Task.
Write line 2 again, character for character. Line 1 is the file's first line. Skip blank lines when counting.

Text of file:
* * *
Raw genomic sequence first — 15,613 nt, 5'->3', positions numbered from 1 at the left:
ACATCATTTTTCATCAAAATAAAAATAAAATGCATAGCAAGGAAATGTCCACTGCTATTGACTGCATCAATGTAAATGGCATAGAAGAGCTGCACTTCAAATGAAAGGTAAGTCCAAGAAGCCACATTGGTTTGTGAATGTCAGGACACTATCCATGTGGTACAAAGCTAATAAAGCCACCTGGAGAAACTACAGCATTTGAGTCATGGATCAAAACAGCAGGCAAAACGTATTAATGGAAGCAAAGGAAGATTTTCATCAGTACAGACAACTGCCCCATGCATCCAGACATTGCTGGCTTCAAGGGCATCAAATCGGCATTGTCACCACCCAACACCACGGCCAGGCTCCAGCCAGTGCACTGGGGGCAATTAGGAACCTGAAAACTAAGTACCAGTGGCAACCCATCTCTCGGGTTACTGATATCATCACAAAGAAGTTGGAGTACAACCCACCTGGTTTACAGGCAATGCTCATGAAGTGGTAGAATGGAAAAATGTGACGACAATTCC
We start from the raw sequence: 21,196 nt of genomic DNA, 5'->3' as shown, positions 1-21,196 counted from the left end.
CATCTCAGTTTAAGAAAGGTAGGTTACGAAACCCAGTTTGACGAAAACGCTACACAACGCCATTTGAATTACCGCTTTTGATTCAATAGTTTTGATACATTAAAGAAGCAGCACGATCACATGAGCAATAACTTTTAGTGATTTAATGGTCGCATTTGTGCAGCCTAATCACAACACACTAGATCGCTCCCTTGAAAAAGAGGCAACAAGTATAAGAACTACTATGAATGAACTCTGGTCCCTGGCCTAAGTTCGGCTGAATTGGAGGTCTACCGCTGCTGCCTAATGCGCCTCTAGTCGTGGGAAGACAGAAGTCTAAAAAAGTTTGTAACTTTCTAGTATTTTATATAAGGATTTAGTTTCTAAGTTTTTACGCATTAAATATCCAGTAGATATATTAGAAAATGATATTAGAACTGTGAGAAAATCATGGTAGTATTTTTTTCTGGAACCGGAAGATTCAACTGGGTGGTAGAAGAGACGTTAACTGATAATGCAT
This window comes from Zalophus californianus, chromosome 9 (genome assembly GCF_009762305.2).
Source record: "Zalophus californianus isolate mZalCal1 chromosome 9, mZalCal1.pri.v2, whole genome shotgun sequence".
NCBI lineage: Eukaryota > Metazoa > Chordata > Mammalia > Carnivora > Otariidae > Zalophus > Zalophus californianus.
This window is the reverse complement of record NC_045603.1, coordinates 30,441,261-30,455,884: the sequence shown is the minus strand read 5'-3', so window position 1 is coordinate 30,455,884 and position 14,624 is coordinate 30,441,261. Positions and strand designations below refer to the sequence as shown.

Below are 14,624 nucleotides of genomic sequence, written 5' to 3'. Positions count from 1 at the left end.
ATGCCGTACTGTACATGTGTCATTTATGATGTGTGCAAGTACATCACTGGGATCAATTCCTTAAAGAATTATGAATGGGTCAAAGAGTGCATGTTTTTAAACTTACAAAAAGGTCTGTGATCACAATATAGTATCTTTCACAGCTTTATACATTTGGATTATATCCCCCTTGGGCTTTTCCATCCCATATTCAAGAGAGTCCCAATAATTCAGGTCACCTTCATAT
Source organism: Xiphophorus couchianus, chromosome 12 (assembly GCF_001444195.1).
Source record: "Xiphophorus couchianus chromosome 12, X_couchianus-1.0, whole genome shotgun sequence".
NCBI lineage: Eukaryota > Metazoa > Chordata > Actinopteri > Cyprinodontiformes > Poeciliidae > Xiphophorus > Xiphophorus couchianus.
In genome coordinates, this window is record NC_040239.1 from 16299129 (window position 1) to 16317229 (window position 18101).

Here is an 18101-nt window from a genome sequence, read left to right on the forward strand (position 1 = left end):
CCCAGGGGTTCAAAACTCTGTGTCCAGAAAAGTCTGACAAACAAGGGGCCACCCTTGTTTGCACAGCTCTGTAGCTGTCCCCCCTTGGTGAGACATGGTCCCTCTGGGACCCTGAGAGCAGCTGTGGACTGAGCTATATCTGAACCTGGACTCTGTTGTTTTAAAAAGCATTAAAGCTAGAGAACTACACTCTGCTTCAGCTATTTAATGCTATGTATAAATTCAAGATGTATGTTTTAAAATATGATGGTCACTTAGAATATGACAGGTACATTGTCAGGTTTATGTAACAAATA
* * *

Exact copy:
ACATCATTTTTCATCAAAATAAAAATAAAATGCATAGCAAGGAAATGTCCACTGCTATTGACTGCATCAATGTAAATGGCATAGAAGAGCTGCACTTCAAATGAAAGGTAAGTCCAAGAAGCCACATTGGTTTGTGAATGTCAGGACACTATCCATGTGGTACAAAGCTAATAAAGCCACCTGGAGAAACTACAGCATTTGAGTCATGGATCAAAACAGCAGGCAAAACGTATTAATGGAAGCAAAGGAAGATTTTCATCAGTACAGACAACTGCCCCATGCATCCAGACATTGCTGGCTTCAAGGGCATCAAATCGGCATTGTCACCACCCAACACCACGGCCAGGCTCCAGCCAGTGCACTGGGGGCAATTAGGAACCTGAAAACTAAGTACCAGTGGCAACCCATCTCTCGGGTTACTGATATCATCACAAAGAAGTTGGAGTACAACCCACCTGGTTTACAGGCAATGCTCATGAAGTGGTAGAATGGAAAAATGTGACGACAATTCC